Ignoring, for the purpose of argument, the theory that Pranayama does have any such effect as is outlined in the former paragraph, and barring all mystical theory from consideration, there is yet another result which can be doubted by none. Any individual who has attempted Pranayama steadily for even a few moments will understand at once what is meant. Anything more tedious and laborious and heart-breaking than this simple set of exercises could hardly be imagined. For the Magician to seat himself quietly for two or three hours during the course of each day for a period of say three or four months, making the attempt to breathe in a measured regulated rhythm, simply observing carefully the inhalation and exhalation of the flow of breath, is one of the most arduous tasks of which the human imagination can conceive. It calls for the exertion of the utmost will-power, and the gritting most firmly of the teeth in the determination to continue. In doing this, the individual is brought sharply to face the inertia and lassitude of the body, requiring no little austerity and self-conquest and adamant will-power to persist in that appointed task to which he has vowed himself. If the Practitioner obtained no technical book-described result whatsoever, such as the slowing of the motion of the mind or the occurrence of various psycho-physiological changes, he will at least have gained an immeasurable increase in will-power and indomitability of purpose in having trained himself to overcome the slothfulness of bodily circumstances and the mental inertia and opposition to training. ” To learn self-conquest is, therefore, to learn how to live, and the austerities of stoicism were no idle boast of liberty. . . . To resist and overcome nature is to achieve for oneself a personal and imperishable existence; it is to set oneself free from the vicissitudes of life and death.”l It is an acknowledged and demonstrable fact that the discipline and patience imposed by Pranayama, apart from all Yoga theory, will stand the Magician in good stead when the more complex and difficult tasks of Magic are forced upon him.”

Pranayama & Kundalini Rising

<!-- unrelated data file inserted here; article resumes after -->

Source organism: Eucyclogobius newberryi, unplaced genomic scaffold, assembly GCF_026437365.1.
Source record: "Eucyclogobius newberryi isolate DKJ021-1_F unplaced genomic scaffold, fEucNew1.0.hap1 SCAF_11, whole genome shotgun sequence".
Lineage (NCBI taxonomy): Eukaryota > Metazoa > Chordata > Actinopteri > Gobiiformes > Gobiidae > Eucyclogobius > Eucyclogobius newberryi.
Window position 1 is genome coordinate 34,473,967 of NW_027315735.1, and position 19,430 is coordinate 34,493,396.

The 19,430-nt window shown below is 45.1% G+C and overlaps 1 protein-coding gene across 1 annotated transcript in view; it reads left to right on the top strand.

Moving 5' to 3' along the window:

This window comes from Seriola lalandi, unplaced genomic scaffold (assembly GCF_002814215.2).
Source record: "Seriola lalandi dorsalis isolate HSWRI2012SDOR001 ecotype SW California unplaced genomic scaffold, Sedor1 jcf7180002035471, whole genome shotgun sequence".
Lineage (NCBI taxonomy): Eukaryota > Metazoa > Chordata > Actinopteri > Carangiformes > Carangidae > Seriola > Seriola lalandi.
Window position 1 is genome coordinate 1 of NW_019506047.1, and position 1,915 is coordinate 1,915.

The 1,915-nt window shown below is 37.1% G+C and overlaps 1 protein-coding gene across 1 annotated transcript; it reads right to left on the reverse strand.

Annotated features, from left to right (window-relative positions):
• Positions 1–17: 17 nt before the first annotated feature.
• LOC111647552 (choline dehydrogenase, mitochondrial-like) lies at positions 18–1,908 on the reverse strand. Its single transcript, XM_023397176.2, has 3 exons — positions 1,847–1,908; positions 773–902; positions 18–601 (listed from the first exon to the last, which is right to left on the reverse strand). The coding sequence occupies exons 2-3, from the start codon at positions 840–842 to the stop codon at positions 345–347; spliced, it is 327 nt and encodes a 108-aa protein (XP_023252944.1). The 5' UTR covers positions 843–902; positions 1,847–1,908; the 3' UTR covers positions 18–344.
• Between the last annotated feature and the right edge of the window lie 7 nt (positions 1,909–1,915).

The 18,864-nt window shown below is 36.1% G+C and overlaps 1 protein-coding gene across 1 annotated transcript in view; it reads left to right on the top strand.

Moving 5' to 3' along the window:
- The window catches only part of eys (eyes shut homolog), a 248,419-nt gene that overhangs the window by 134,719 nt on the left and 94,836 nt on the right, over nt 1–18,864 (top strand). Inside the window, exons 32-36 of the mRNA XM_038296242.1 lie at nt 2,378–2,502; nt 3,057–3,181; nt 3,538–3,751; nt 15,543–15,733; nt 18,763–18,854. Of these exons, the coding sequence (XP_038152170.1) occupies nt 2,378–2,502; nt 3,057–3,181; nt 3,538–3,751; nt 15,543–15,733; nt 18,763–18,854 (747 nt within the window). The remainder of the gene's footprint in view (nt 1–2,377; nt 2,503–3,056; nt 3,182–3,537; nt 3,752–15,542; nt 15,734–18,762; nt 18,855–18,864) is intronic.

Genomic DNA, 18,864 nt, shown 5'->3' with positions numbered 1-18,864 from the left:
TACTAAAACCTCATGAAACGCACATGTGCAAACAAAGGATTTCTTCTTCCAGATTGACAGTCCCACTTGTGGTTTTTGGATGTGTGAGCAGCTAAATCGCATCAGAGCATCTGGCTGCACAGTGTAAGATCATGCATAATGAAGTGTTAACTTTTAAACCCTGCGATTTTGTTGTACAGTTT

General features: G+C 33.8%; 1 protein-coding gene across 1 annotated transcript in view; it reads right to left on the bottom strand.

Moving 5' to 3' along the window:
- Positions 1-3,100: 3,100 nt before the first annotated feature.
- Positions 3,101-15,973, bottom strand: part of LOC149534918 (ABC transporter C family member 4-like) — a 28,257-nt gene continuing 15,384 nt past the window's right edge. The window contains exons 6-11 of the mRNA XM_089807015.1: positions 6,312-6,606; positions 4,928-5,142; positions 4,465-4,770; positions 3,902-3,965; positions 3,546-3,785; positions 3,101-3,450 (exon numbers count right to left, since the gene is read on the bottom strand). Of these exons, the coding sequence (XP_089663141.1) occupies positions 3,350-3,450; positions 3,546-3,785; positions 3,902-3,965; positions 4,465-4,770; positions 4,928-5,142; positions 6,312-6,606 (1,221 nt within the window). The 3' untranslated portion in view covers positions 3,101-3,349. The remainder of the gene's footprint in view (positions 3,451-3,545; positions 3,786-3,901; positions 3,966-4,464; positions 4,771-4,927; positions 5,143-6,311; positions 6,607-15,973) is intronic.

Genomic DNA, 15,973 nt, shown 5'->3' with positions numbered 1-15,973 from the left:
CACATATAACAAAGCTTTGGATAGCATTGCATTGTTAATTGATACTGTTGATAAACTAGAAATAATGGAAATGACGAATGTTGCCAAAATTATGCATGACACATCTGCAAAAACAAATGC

One of the methods of awakening kundalini is through pranayama. When a sufficiently prepared aspirant practices pranayama in a calm, cool and quiet environment, preferably at a high altitude, with a diet only sufficient to maintain life, the awakening of kundalini takes place like an explosion. In fact, the awakening is so rapid that kundalini ascends to Sahasrara immediately. Pranayama is not only a breathing exercise or a means to increase prana in the body; it is a powerful method of creating yogic fire to heat the kundalini and awaken it. However, if it is practiced without sufficient preparation, this will not occur because the generated heat will not be directed to the proper centers. Therefore, Jalandhar, Uddiyana and moola bandhas are practiced to lock the prana in and force it up to the frontal brain. When pranayama is practiced correctly, the mind is automatically conquered. However, the effects of pranayama are not that simple to manage. It creates extra heat in the body, it awakens some of the centers in the brain and it can hinder the production of sperm and testosterone. Pranayama may also lower the temperature of the inner body and even bring down the rate of respiration and alter the brain waves. Unless you have practiced the Shatkarmas first and purified the body to a degree, when these changes take place, you may not be able to handle them. There are two important ways of awakening kundalini – one is the direct method and the other is indirect. Pranayama is the direct method. The experiences it brings about are explosive and results are attained very quickly. Expansion is rapid and the mind attains quick metamorphosis. However, this form of kundalini awakening is always accompanied by certain experiences, and for one who is not sufficiently prepared mentally, philosophically, physically, and emotionally, these experiences can be terrifying.

Therefore, although the path of pranayama is a jet set method, it is drastic and is considered to require persistence & discipline.

Continue Reading on Pranayama

— Pranayama Unveiled



[1]. “Spotlight on Kundalini Yoga”. Yoga Journal. Retrieved 8 October 2013.

[2]. G. C. Pande, Foundations of Indian Culture: Spiritual Vision and Symbolic Forms in Ancient India. Second edition published by Motilal Banarsidass Publ., 1990, p. 97.

[3].Iyengar, B. K. S. (2011). Light on prāṇāyāma : the yogic art of breathing. New York: Crossroad. OCLC 809217248.

[4]. James Mallinson (2011). Knut A. Jacobsen; et al., eds. Haṭha Yoga in the Brill Encyclopedia of Hinduism, Vol. 3. Brill Academic. pp. 772-773. ISBN 978-90-04-27128-9.

[5].Budilovsky, Joan; Adamson, Eve (2000). The complete idiot’s guide to yoga (2 ed.). Penguin. Chapter 7. ISBN 978-0-02-863970-3.

[6]. Brahinsky, Rachel (12 April 2017). “Use “Bee Breath” to Get Anxiety to Buzz Off”Yoga Journal. Retrieved 3 June 2019.

[7]. Bernard, Theos (2007). Hatha Yoga: The Report of A Personal Experience. Harmony. p. 57. ISBN 978-0-9552412-2-2. OCLC 230987898.

[8]. Yogananda, Paramahansa (2005). The Essence of Kriya Yoga (1st ed.). Alight Publications. p. part10 (online). ISBN 978-1931833189.

[9]. Regardie, Israel.The Tree of Life: An Illustrated Study in Magic

Kundalini Tantra by Swami Satyananda Saraswati. ISBN 8185787158 .